The Four Rules of Food and Wine Pairing

Everyone seems to have different ideas about pairing wine with food. But there are four rules that are consistent among most wine experts. Here are the four rules of pairing wine with food in order of importance.

1. Match the weight of the wine to the weight of the food. If you’re serving a heavy, winter-weather meal, serve a heavy winter-weather wine. If you’ve made something light and summery, serve a light, summery wine. This is where the old adage ‘white wine with white meat, red wine with red meat’ really holds up. It is the quickest and easiest way to pair your food with wine. But, say you want to make a more sophisticated pairing. That’s when you go to rule #2.

2. Match the elements of the wine with the elements of the food. The three elements of wine that you want to consider when pairing are acidity, sweetness and tannins. The elements of food that you want to consider are spiciness, saltiness, bitterness, umami, sweetness, and fats. Acidic wines work well with spicy, salty, fatty and umami foods. Tannic wines work well with fatty and salty foods, and clash with spicy foods. Off-dry wines work well with spicy and bitter foods. And sweet wines can work with sweet foods as long as the wine is sweeter than the food. The elemental pairing is depicted in short form below.

Sweet Wine: Sweeter food
Off-Dry Wine: Spicy or Bitter food
Acidic Wine: Spicy, Fatty, Salty, Umami
Tannic Wine: Fatty and Salty (no spicy)

But say you want to create a really special pairing, not just a pairing that enhances the elements of both the food and wine, but a pairing that seems to be greater than the sum of the whole. That takes us to the third step.

3. Match the flavors of the wine with the flavors of the food We’ve all done it at some point. We’re sipping a wine, perhaps a new one we’ve never experienced before and we notice a flavor or aroma that we’ve never perceived in any other wine. Maybe it’s ginger, maybe it’s almond, maybe we pick up on anise or bell pepper in a way that is certain and stunning. Remember that wine. The next time you serve it, pair it with a dish that uses one or a few of its aromas in the ingredients. It’s really incredible when a wine matches up elementally with the food and also echoes the flavors of the meal.

4. Serve the wine with which you cook If you’re cooking with wine, make sure you have enough to serve with the meal. The longer the dish cooks with the wine, the more heavenly the experience that glass of wine will be.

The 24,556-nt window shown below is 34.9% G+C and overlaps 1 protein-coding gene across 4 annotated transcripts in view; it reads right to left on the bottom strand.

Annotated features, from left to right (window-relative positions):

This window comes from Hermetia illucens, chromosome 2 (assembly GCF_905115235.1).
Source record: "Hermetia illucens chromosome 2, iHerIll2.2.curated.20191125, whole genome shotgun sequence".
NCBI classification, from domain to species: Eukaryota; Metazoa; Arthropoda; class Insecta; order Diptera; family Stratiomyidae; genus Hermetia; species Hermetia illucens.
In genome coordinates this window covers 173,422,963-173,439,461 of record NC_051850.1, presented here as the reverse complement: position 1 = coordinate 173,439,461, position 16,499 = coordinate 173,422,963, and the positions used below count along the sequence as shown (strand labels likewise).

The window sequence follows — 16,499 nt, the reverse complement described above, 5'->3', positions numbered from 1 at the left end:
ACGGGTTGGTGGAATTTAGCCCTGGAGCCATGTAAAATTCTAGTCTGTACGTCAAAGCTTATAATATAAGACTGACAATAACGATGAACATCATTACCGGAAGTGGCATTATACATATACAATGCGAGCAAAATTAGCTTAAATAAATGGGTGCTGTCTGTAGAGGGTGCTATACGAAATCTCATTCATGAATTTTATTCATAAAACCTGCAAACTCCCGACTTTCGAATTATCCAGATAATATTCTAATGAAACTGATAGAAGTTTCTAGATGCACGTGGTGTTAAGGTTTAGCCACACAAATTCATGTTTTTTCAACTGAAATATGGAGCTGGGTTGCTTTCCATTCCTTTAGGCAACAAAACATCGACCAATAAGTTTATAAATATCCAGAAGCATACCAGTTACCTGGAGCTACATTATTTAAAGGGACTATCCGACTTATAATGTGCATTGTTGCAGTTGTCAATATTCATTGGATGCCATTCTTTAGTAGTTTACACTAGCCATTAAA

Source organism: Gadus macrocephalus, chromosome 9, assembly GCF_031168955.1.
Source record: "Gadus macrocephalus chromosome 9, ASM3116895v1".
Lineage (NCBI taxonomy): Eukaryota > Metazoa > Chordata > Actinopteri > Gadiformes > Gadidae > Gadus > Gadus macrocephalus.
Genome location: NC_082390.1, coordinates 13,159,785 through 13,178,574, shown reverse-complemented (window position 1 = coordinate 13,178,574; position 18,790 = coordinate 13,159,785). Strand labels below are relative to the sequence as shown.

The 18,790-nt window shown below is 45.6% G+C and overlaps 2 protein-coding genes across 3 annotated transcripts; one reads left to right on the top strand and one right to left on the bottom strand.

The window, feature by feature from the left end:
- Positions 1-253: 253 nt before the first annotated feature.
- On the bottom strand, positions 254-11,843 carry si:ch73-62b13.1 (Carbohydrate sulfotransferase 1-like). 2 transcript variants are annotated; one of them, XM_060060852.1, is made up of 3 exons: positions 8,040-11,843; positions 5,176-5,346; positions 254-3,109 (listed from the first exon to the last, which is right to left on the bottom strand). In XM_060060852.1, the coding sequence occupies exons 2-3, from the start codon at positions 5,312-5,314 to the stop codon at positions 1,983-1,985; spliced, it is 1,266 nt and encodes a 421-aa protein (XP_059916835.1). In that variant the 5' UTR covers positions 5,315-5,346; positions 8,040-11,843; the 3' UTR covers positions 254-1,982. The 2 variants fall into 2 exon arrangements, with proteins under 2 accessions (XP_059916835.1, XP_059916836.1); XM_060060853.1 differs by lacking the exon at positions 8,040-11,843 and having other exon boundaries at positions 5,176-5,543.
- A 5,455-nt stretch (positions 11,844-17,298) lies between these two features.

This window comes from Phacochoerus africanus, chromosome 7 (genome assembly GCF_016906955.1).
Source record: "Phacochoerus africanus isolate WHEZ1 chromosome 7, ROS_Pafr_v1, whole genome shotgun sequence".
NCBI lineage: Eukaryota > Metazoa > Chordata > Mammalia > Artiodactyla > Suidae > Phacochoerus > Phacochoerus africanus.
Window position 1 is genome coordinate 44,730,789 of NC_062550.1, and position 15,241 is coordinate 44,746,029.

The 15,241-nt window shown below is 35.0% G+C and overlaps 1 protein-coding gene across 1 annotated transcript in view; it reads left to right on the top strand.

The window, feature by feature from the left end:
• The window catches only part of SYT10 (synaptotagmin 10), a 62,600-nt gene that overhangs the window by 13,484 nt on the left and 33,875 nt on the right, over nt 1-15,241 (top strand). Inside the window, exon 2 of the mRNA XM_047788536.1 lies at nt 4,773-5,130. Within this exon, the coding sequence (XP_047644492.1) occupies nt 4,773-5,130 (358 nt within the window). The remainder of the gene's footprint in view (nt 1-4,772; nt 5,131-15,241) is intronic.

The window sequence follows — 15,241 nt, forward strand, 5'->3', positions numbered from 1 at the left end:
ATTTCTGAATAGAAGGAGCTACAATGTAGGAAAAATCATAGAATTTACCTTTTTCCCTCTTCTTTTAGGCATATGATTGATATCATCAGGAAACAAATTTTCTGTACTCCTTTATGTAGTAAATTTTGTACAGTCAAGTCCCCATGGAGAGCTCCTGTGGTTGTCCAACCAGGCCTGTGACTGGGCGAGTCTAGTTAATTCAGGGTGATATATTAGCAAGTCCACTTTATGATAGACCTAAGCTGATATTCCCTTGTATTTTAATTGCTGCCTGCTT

This entry was posted in wine.

7 comments on “The Four Rules of Food and Wine Pairing

  1. I adore geeking out on wine/food pairings. Before leaving Seattle and my job as a wine buyer, I co-hosted wine dinners every few weeks – making matches with a four-course meal and talking to the diners about how and why I made the selections I did. It’s an inexact, messy, joyful art & science.

    I agree whole-heartedly with the elements you present and love the simplicity – it’s easy to get wrapped around the wine-pairing axle. Weight is not something I think most wine drinkers consider, yet it’s perhaps the most critical element in pairing.

    I also love introducing beer and hard cider into the mix. Sometimes either just works better than vino 🙂

    Brava! Great post!

  2. foxress says:

    Julie- Thank you so much! I really value your professional opinion both as a writer and wine expert. Your positive comments were a real boost!

  3. Well done, and great advice. My favorite is number 3. You’ve inspired me to plan a pairing meal for friends ASAP!

  4. Jennifer M. says:

    Great advice! I recently taught a Wine 101 Class at a local NJ winery, and these are exactly the points I discovered in my research. I’ve since had the chance to put them into practice, and they really work.

    • foxress says:

      Jennifer, Thanks for stopping by and for your positive comments! As an aside, I used to live in Glassboro, and miss it. People don’t realize how beautiful south Jersey is, especially if they’ve only seen it from the Turnpike.

  5. coastalcrone says:

    Thanks for the wine tips! And thanks for visiting my blog. Have a good weekend.

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